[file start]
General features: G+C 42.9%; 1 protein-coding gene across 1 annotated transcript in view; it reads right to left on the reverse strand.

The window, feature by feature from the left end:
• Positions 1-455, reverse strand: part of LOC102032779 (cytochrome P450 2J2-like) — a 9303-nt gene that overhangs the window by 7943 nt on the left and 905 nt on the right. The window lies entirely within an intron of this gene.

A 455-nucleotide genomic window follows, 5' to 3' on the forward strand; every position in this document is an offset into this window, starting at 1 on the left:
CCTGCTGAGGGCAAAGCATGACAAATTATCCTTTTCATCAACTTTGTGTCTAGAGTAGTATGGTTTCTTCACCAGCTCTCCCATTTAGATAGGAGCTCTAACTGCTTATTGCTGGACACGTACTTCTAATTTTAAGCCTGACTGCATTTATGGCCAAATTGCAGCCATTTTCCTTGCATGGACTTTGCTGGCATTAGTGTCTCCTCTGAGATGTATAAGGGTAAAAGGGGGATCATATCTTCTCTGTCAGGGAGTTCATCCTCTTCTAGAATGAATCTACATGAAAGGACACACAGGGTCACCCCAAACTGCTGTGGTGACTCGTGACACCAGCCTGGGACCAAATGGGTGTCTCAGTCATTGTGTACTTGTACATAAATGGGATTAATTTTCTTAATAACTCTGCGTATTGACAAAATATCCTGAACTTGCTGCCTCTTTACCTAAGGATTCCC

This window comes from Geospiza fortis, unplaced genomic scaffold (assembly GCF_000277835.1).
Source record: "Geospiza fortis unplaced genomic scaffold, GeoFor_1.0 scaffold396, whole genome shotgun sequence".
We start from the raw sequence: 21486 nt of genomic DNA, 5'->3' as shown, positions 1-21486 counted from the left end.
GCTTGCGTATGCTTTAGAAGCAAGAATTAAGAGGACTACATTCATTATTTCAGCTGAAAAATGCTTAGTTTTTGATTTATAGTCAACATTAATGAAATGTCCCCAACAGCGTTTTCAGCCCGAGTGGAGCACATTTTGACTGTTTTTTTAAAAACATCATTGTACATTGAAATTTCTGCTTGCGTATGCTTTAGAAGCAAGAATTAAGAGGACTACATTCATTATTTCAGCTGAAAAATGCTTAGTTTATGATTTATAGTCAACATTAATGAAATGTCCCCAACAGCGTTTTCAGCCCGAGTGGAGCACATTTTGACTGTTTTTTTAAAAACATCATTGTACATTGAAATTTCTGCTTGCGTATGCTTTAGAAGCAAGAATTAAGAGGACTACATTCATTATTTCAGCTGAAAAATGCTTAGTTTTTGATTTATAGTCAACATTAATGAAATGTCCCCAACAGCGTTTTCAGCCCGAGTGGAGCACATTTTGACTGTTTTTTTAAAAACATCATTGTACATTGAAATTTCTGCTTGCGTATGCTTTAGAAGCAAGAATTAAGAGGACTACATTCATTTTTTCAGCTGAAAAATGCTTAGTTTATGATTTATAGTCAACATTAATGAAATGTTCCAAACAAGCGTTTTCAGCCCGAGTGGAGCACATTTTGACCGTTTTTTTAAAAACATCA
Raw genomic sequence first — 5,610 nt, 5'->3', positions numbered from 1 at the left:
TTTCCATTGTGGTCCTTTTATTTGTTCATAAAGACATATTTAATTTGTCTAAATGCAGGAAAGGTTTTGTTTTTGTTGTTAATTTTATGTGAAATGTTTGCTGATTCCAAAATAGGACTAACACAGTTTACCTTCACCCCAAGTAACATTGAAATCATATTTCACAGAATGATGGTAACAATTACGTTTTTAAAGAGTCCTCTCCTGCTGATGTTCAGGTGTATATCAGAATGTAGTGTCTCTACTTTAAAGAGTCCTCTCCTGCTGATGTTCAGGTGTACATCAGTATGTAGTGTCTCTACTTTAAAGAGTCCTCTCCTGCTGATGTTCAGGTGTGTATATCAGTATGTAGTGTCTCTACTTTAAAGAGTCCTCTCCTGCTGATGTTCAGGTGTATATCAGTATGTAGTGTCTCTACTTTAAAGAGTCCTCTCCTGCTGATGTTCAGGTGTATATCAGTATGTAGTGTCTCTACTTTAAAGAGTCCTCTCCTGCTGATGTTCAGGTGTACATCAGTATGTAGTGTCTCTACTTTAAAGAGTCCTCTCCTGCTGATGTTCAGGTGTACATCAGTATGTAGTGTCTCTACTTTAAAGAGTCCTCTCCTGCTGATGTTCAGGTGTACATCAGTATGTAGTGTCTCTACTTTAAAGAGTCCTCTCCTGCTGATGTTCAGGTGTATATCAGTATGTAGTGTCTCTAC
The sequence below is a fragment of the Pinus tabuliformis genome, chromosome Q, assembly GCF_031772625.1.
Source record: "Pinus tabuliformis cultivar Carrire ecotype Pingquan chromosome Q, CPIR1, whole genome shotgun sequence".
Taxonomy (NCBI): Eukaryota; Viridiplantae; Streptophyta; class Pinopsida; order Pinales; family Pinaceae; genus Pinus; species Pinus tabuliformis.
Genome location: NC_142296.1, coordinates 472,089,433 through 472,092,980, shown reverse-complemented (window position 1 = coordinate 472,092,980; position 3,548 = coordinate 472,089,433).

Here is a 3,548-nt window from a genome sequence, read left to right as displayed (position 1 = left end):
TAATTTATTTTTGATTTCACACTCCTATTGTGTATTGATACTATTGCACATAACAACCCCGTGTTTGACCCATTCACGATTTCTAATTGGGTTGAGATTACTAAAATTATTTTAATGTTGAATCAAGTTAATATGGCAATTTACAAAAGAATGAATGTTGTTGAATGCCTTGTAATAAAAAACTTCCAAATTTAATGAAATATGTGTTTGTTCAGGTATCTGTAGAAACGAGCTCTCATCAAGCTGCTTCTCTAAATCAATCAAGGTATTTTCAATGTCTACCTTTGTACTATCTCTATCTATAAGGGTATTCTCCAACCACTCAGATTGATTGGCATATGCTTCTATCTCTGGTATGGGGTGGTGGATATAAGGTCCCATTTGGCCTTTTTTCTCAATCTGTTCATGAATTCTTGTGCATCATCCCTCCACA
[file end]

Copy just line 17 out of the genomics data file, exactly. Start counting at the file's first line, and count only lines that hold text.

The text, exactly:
TAATTTATTTTTGATTTCACACTCCTATTGTGTATTGATACTATTGCACATAACAACCCCGTGTTTGACCCATTCACGATTTCTAATTGGGTTGAGATTACTAAAATTATTTTAATGTTGAATCAAGTTAATATGGCAATTTACAAAAGAATGAATGTTGTTGAATGCCTTGTAATAAAAAACTTCCAAATTTAATGAAATATGTGTTTGTTCAGGTATCTGTAGAAACGAGCTCTCATCAAGCTGCTTCTCTAAATCAATCAAGGTATTTTCAATGTCTACCTTTGTACTATCTCTATCTATAAGGGTATTCTCCAACCACTCAGATTGATTGGCATATGCTTCTATCTCTGGTATGGGGTGGTGGATATAAGGTCCCATTTGGCCTTTTTTCTCAATCTGTTCATGAATTCTTGTGCATCATCCCTCCACA